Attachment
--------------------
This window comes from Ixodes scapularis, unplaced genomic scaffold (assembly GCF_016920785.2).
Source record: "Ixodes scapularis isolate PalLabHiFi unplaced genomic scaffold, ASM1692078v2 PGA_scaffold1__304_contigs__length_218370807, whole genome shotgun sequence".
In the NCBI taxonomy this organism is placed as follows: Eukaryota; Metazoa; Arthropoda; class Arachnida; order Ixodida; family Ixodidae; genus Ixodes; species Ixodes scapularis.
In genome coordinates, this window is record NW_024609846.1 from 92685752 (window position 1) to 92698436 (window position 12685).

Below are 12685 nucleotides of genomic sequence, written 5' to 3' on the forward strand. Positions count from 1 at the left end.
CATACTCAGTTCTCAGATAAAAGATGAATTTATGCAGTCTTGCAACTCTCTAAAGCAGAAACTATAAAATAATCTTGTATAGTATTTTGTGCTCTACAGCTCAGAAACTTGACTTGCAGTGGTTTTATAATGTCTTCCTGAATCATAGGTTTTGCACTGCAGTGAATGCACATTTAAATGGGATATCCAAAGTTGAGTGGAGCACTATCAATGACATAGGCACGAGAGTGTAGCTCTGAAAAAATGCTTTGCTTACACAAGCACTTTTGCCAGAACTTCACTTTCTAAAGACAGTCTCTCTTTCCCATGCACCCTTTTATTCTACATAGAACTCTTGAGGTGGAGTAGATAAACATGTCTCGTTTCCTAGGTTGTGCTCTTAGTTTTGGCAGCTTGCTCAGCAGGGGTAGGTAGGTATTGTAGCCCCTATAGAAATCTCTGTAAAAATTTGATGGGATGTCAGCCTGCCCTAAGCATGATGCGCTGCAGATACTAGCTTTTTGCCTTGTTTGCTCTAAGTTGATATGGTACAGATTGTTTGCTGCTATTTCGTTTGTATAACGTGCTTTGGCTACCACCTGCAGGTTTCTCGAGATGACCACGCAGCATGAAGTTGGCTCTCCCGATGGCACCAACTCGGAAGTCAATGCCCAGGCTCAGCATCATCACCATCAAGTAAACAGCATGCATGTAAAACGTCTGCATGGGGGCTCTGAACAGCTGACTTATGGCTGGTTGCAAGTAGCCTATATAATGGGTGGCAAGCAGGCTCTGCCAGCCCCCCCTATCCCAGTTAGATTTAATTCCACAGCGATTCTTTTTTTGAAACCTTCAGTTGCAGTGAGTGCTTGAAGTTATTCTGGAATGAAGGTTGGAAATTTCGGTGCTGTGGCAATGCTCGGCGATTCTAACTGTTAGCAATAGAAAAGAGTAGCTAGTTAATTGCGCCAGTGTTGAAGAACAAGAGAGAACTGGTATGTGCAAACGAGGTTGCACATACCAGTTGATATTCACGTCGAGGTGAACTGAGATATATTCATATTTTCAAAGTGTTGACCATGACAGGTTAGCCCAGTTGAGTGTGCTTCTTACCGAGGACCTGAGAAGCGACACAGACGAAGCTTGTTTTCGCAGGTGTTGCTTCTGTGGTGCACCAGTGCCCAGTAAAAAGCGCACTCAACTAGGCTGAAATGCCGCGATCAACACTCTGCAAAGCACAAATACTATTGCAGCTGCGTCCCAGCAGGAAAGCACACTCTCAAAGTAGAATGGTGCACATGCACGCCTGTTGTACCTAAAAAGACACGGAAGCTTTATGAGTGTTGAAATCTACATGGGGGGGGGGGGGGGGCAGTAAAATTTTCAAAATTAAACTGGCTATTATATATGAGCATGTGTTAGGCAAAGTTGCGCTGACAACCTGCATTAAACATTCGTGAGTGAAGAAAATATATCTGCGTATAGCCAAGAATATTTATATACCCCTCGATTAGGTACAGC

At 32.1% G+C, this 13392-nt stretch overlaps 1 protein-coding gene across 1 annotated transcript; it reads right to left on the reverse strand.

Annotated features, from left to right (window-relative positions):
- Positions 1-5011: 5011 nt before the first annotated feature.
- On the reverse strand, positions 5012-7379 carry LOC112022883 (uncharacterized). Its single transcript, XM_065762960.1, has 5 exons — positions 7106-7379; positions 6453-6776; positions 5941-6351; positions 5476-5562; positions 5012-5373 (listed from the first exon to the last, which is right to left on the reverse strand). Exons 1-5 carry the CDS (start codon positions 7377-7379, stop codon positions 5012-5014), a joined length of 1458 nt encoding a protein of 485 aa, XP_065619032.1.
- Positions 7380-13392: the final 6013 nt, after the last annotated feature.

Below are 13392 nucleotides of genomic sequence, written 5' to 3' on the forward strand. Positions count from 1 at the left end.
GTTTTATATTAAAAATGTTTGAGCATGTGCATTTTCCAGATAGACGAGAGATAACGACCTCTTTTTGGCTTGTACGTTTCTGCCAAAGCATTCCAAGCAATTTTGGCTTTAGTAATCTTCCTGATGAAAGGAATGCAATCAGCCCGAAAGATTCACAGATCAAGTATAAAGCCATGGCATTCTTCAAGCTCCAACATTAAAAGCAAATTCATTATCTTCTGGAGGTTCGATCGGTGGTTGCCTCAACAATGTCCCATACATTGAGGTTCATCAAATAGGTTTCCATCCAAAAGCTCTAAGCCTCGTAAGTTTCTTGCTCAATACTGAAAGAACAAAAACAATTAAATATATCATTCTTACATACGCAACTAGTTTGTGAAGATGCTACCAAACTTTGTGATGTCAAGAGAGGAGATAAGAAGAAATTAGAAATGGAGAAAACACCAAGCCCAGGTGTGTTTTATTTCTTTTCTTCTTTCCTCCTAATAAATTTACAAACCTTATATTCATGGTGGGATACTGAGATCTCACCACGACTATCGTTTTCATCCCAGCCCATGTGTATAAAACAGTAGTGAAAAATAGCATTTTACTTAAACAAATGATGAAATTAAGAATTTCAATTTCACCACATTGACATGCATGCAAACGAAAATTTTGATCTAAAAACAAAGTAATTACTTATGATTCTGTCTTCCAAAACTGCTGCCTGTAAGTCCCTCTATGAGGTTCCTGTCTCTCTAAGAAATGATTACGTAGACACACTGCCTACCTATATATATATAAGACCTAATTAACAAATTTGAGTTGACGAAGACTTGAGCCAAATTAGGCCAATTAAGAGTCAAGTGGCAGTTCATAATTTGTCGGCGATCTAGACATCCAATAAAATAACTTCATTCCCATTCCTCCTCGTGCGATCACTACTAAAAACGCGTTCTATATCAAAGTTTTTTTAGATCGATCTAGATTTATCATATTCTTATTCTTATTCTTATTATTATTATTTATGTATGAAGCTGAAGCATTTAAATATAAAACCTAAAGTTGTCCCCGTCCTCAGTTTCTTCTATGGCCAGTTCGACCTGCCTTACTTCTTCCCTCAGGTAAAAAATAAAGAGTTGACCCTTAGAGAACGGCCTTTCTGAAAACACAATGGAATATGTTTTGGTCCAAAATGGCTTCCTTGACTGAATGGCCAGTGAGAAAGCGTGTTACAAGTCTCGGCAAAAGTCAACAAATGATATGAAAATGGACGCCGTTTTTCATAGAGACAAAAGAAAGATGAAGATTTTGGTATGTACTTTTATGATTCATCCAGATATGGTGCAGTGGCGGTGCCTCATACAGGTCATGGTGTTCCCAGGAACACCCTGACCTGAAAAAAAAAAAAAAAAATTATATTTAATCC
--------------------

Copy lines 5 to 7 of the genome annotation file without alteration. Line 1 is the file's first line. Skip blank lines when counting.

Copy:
Below are 12685 nucleotides of genomic sequence, written 5' to 3' on the forward strand. Positions count from 1 at the left end.
CATACTCAGTTCTCAGATAAAAGATGAATTTATGCAGTCTTGCAACTCTCTAAAGCAGAAACTATAAAATAATCTTGTATAGTATTTTGTGCTCTACAGCTCAGAAACTTGACTTGCAGTGGTTTTATAATGTCTTCCTGAATCATAGGTTTTGCACTGCAGTGAATGCACATTTAAATGGGATATCCAAAGTTGAGTGGAGCACTATCAATGACATAGGCACGAGAGTGTAGCTCTGAAAAAATGCTTTGCTTACACAAGCACTTTTGCCAGAACTTCACTTTCTAAAGACAGTCTCTCTTTCCCATGCACCCTTTTATTCTACATAGAACTCTTGAGGTGGAGTAGATAAACATGTCTCGTTTCCTAGGTTGTGCTCTTAGTTTTGGCAGCTTGCTCAGCAGGGGTAGGTAGGTATTGTAGCCCCTATAGAAATCTCTGTAAAAATTTGATGGGATGTCAGCCTGCCCTAAGCATGATGCGCTGCAGATACTAGCTTTTTGCCTTGTTTGCTCTAAGTTGATATGGTACAGATTGTTTGCTGCTATTTCGTTTGTATAACGTGCTTTGGCTACCACCTGCAGGTTTCTCGAGATGACCACGCAGCATGAAGTTGGCTCTCCCGATGGCACCAACTCGGAAGTCAATGCCCAGGCTCAGCATCATCACCATCAAGTAAACAGCATGCATGTAAAACGTCTGCATGGGGGCTCTGAACAGCTGACTTATGGCTGGTTGCAAGTAGCCTATATAATGGGTGGCAAGCAGGCTCTGCCAGCCCCCCCTATCCCAGTTAGATTTAATTCCACAGCGATTCTTTTTTTGAAACCTTCAGTTGCAGTGAGTGCTTGAAGTTATTCTGGAATGAAGGTTGGAAATTTCGGTGCTGTGGCAATGCTCGGCGATTCTAACTGTTAGCAATAGAAAAGAGTAGCTAGTTAATTGCGCCAGTGTTGAAGAACAAGAGAGAACTGGTATGTGCAAACGAGGTTGCACATACCAGTTGATATTCACGTCGAGGTGAACTGAGATATATTCATATTTTCAAAGTGTTGACCATGACAGGTTAGCCCAGTTGAGTGTGCTTCTTACCGAGGACCTGAGAAGCGACACAGACGAAGCTTGTTTTCGCAGGTGTTGCTTCTGTGGTGCACCAGTGCCCAGTAAAAAGCGCACTCAACTAGGCTGAAATGCCGCGATCAACACTCTGCAAAGCACAAATACTATTGCAGCTGCGTCCCAGCAGGAAAGCACACTCTCAAAGTAGAATGGTGCACATGCACGCCTGTTGTACCTAAAAAGACACGGAAGCTTTATGAGTGTTGAAATCTACATGGGGGGGGGGGGGGGGCAGTAAAATTTTCAAAATTAAACTGGCTATTATATATGAGCATGTGTTAGGCAAAGTTGCGCTGACAACCTGCATTAAACATTCGTGAGTGAAGAAAATATATCTGCGTATAGCCAAGAATATTTATATACCCCTCGATTAGGTACAGC

At 32.1% G+C, this 13392-nt stretch overlaps 1 protein-coding gene across 1 annotated transcript; it reads right to left on the reverse strand.